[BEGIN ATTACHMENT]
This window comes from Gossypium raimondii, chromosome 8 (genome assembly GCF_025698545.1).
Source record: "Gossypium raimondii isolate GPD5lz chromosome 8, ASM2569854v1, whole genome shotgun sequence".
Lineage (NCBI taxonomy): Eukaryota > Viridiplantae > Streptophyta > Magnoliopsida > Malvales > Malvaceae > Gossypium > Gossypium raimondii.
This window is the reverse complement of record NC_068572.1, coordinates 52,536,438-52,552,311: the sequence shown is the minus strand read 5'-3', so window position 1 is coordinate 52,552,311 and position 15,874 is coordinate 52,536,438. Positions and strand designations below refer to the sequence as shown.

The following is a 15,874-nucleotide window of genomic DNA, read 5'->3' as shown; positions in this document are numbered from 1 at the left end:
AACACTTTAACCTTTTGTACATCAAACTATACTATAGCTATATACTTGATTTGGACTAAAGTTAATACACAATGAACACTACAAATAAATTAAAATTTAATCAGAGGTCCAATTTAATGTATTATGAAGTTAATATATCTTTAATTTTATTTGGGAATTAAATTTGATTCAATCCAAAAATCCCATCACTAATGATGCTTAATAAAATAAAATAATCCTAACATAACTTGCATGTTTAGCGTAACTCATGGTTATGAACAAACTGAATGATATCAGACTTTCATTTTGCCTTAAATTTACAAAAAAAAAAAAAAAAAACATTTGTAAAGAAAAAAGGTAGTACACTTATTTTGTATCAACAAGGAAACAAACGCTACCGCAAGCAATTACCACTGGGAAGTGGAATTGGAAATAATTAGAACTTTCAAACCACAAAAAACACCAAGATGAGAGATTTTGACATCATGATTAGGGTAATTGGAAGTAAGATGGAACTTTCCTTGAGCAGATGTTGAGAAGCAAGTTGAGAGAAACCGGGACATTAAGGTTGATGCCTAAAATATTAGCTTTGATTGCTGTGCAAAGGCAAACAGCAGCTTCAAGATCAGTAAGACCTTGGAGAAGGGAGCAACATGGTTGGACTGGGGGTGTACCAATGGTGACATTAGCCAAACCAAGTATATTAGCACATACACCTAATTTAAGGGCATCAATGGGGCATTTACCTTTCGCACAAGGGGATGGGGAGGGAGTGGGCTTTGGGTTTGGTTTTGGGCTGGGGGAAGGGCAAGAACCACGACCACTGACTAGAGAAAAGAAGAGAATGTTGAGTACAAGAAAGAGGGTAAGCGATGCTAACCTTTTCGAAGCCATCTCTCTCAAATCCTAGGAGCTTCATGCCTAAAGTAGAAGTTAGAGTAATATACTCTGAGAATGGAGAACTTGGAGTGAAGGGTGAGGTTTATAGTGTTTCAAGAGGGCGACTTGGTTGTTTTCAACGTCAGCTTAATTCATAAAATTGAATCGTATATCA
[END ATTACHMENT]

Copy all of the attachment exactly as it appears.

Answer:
This window comes from Gossypium raimondii, chromosome 8 (genome assembly GCF_025698545.1).
Source record: "Gossypium raimondii isolate GPD5lz chromosome 8, ASM2569854v1, whole genome shotgun sequence".
Lineage (NCBI taxonomy): Eukaryota > Viridiplantae > Streptophyta > Magnoliopsida > Malvales > Malvaceae > Gossypium > Gossypium raimondii.
This window is the reverse complement of record NC_068572.1, coordinates 52,536,438-52,552,311: the sequence shown is the minus strand read 5'-3', so window position 1 is coordinate 52,552,311 and position 15,874 is coordinate 52,536,438. Positions and strand designations below refer to the sequence as shown.

The following is a 15,874-nucleotide window of genomic DNA, read 5'->3' as shown; positions in this document are numbered from 1 at the left end:
AACACTTTAACCTTTTGTACATCAAACTATACTATAGCTATATACTTGATTTGGACTAAAGTTAATACACAATGAACACTACAAATAAATTAAAATTTAATCAGAGGTCCAATTTAATGTATTATGAAGTTAATATATCTTTAATTTTATTTGGGAATTAAATTTGATTCAATCCAAAAATCCCATCACTAATGATGCTTAATAAAATAAAATAATCCTAACATAACTTGCATGTTTAGCGTAACTCATGGTTATGAACAAACTGAATGATATCAGACTTTCATTTTGCCTTAAATTTACAAAAAAAAAAAAAAAAAACATTTGTAAAGAAAAAAGGTAGTACACTTATTTTGTATCAACAAGGAAACAAACGCTACCGCAAGCAATTACCACTGGGAAGTGGAATTGGAAATAATTAGAACTTTCAAACCACAAAAAACACCAAGATGAGAGATTTTGACATCATGATTAGGGTAATTGGAAGTAAGATGGAACTTTCCTTGAGCAGATGTTGAGAAGCAAGTTGAGAGAAACCGGGACATTAAGGTTGATGCCTAAAATATTAGCTTTGATTGCTGTGCAAAGGCAAACAGCAGCTTCAAGATCAGTAAGACCTTGGAGAAGGGAGCAACATGGTTGGACTGGGGGTGTACCAATGGTGACATTAGCCAAACCAAGTATATTAGCACATACACCTAATTTAAGGGCATCAATGGGGCATTTACCTTTCGCACAAGGGGATGGGGAGGGAGTGGGCTTTGGGTTTGGTTTTGGGCTGGGGGAAGGGCAAGAACCACGACCACTGACTAGAGAAAAGAAGAGAATGTTGAGTACAAGAAAGAGGGTAAGCGATGCTAACCTTTTCGAAGCCATCTCTCTCAAATCCTAGGAGCTTCATGCCTAAAGTAGAAGTTAGAGTAATATACTCTGAGAATGGAGAACTTGGAGTGAAGGGTGAGGTTTATAGTGTTTCAAGAGGGCGACTTGGTTGTTTTCAACGTCAGCTTAATTCATAAAATTGAATCGTATATCA